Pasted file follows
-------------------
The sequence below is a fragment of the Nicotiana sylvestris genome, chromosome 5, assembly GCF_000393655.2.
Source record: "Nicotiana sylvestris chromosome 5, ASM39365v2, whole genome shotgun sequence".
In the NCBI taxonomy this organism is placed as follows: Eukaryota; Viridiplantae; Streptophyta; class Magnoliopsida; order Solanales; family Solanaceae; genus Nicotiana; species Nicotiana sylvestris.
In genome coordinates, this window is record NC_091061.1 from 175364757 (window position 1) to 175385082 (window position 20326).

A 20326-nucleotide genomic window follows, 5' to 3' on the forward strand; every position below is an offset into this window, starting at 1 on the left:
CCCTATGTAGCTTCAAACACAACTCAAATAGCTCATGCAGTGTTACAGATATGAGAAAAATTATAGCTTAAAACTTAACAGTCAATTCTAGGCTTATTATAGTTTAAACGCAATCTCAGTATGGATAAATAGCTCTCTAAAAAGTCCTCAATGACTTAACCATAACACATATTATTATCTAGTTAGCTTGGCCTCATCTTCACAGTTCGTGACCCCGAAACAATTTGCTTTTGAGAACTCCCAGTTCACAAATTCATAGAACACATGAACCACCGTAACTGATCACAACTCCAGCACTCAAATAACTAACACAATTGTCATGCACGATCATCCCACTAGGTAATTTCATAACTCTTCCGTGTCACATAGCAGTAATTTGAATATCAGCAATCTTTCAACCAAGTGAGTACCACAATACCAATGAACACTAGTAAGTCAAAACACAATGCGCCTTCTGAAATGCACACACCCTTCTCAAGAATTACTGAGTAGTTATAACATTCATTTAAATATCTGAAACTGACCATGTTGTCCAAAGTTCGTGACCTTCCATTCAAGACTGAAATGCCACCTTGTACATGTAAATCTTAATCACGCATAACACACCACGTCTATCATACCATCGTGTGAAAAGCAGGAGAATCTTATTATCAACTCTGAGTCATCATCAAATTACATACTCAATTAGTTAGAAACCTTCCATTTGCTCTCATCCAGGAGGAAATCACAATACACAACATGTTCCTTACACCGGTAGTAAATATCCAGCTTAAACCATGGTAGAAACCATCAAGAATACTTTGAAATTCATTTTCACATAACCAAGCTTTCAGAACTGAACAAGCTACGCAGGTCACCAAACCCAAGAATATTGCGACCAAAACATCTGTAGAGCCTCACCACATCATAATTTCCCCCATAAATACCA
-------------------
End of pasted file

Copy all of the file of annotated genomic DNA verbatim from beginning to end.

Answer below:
The sequence below is a fragment of the Nicotiana sylvestris genome, chromosome 5, assembly GCF_000393655.2.
Source record: "Nicotiana sylvestris chromosome 5, ASM39365v2, whole genome shotgun sequence".
In the NCBI taxonomy this organism is placed as follows: Eukaryota; Viridiplantae; Streptophyta; class Magnoliopsida; order Solanales; family Solanaceae; genus Nicotiana; species Nicotiana sylvestris.
In genome coordinates, this window is record NC_091061.1 from 175364757 (window position 1) to 175385082 (window position 20326).

A 20326-nucleotide genomic window follows, 5' to 3' on the forward strand; every position below is an offset into this window, starting at 1 on the left:
CCCTATGTAGCTTCAAACACAACTCAAATAGCTCATGCAGTGTTACAGATATGAGAAAAATTATAGCTTAAAACTTAACAGTCAATTCTAGGCTTATTATAGTTTAAACGCAATCTCAGTATGGATAAATAGCTCTCTAAAAAGTCCTCAATGACTTAACCATAACACATATTATTATCTAGTTAGCTTGGCCTCATCTTCACAGTTCGTGACCCCGAAACAATTTGCTTTTGAGAACTCCCAGTTCACAAATTCATAGAACACATGAACCACCGTAACTGATCACAACTCCAGCACTCAAATAACTAACACAATTGTCATGCACGATCATCCCACTAGGTAATTTCATAACTCTTCCGTGTCACATAGCAGTAATTTGAATATCAGCAATCTTTCAACCAAGTGAGTACCACAATACCAATGAACACTAGTAAGTCAAAACACAATGCGCCTTCTGAAATGCACACACCCTTCTCAAGAATTACTGAGTAGTTATAACATTCATTTAAATATCTGAAACTGACCATGTTGTCCAAAGTTCGTGACCTTCCATTCAAGACTGAAATGCCACCTTGTACATGTAAATCTTAATCACGCATAACACACCACGTCTATCATACCATCGTGTGAAAAGCAGGAGAATCTTATTATCAACTCTGAGTCATCATCAAATTACATACTCAATTAGTTAGAAACCTTCCATTTGCTCTCATCCAGGAGGAAATCACAATACACAACATGTTCCTTACACCGGTAGTAAATATCCAGCTTAAACCATGGTAGAAACCATCAAGAATACTTTGAAATTCATTTTCACATAACCAAGCTTTCAGAACTGAACAAGCTACGCAGGTCACCAAACCCAAGAATATTGCGACCAAAACATCTGTAGAGCCTCACCACATCATAATTTCCCCCATAAATACCA